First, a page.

One of the positive things that has came to light about these groupements, however, is that they served as the foundation for organized resistance. The GTEs provided a formal platform in which clandestinely-armed refugees could meet and resist Vichy demands. This, in the hope of hastenting the liberation of Europe.

French Foreign Legion — “Fight”

If the Spanish Republicans taking refuge in France did not join a CTE, they were required to fight in the Foreign Legion or the Foreign Volunteer Regiments (RMVE) (Celaya 2011). Per the April 1939 decree, many foreign men had to serve in the French military for at least two years in order to repay their presumed ‘debt’ to France (McKniff 2004). Eventually, that requirement escalated to a five-year minimum, greatly exacerbating the hardships faced by the refugees (Bocanegra 2007).

Members of the 13th Demi-Brigade of Foreign Legion leaving the legion’s headquarters of SidiBel, Algeria in early May 1940 ( 28may-1940–13dbmle-bel-abbes 1940)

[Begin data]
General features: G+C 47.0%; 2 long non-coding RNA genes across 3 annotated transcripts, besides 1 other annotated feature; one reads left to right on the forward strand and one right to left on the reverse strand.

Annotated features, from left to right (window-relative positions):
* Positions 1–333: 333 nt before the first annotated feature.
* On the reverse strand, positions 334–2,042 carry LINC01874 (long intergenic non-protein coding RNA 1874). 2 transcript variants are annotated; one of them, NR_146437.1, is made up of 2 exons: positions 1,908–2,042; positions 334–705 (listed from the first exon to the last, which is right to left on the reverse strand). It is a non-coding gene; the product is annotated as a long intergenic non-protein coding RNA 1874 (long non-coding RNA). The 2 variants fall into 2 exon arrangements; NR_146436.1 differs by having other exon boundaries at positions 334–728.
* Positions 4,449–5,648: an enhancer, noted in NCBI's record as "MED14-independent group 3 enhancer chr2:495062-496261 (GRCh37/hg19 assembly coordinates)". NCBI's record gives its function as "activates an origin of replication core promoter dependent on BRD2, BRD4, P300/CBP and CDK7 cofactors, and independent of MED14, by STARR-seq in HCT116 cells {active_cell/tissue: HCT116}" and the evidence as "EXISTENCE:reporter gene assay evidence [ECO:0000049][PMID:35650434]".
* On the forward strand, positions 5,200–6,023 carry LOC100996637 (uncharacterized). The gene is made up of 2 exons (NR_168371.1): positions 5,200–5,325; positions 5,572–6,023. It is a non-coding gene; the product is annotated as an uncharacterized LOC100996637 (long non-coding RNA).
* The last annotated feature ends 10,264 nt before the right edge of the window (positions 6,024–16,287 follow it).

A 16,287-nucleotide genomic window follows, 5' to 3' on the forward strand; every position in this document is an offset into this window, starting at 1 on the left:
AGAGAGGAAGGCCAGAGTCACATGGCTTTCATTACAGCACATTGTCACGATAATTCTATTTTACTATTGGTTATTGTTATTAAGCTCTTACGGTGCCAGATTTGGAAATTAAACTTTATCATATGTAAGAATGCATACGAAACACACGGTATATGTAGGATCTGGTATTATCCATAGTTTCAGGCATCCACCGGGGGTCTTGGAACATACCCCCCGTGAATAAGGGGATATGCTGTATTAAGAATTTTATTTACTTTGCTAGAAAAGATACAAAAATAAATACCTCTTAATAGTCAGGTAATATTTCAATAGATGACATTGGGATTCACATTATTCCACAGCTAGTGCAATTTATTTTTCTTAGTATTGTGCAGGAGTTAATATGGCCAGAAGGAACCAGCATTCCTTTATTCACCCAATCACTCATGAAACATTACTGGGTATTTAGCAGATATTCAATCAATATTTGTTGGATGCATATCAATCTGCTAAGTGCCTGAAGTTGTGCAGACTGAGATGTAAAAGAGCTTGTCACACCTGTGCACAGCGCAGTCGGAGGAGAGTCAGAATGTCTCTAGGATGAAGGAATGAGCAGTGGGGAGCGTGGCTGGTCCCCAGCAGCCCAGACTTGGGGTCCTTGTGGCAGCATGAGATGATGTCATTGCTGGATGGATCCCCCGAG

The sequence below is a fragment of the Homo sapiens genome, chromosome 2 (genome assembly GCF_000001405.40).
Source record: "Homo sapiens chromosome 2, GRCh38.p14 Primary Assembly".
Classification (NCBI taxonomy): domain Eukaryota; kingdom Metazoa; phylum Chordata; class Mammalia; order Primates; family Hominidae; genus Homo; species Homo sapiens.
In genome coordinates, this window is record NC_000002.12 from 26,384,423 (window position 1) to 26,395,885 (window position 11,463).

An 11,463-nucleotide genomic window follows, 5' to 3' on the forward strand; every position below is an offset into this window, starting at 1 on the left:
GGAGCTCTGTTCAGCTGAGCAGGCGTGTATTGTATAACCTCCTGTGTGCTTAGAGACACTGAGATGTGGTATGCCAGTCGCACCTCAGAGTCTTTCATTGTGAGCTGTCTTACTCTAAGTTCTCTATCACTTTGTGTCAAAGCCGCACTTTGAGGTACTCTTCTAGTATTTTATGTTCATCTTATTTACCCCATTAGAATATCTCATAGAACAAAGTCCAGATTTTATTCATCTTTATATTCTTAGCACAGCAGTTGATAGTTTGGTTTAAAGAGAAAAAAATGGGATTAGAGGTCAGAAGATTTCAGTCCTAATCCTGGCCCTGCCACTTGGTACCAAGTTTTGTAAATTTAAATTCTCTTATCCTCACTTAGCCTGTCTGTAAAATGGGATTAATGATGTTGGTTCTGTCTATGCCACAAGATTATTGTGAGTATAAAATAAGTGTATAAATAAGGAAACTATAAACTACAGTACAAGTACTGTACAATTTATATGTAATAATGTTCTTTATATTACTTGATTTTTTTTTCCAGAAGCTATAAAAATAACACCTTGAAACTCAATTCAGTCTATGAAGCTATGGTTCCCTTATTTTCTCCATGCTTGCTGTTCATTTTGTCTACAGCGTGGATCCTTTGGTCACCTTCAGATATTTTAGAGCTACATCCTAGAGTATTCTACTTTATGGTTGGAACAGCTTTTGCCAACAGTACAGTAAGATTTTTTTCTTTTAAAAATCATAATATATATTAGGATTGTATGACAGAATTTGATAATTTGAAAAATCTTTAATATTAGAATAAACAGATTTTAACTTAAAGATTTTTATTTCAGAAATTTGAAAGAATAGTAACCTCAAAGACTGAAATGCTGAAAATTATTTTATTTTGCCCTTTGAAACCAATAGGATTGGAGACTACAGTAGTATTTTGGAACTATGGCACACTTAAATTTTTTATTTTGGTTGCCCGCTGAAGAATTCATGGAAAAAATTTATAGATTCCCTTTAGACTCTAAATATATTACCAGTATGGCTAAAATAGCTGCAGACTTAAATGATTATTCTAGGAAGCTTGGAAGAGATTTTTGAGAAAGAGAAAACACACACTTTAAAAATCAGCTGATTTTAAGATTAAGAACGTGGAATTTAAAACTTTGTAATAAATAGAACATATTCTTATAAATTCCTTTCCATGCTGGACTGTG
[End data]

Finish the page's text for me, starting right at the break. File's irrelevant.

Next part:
Generally speaking, the enrollment of Spaniards in the Foreign Legion and the RMVE was low; only about 15,000 of the 101,000 men enlisted in the legion were Spanish. This was because the option of entering into the labor batallions was considered a lesser evil (McKniff 2004). Training was very intense and took physical and psychological tolls on those who were enrolled. From 1939 to 1940, the Foreign Legion and the RMVE mainly fought in Norway against the Wehrmacht (the German military) (Celaya 2011). After France’s defeat, some of the soldiers who survived the battles in Norway broke off to enlist in the Free French Army(FFL). Others remained in the Foreign Legion, which relocated to North Africa and served under the rule of the Vichy regime. Thousands of Spanish refugees served in the Free French Army from 1940 to 1945 and fought in Italy, France, Tunisia, Libya, and Egypt (Celaya 2011)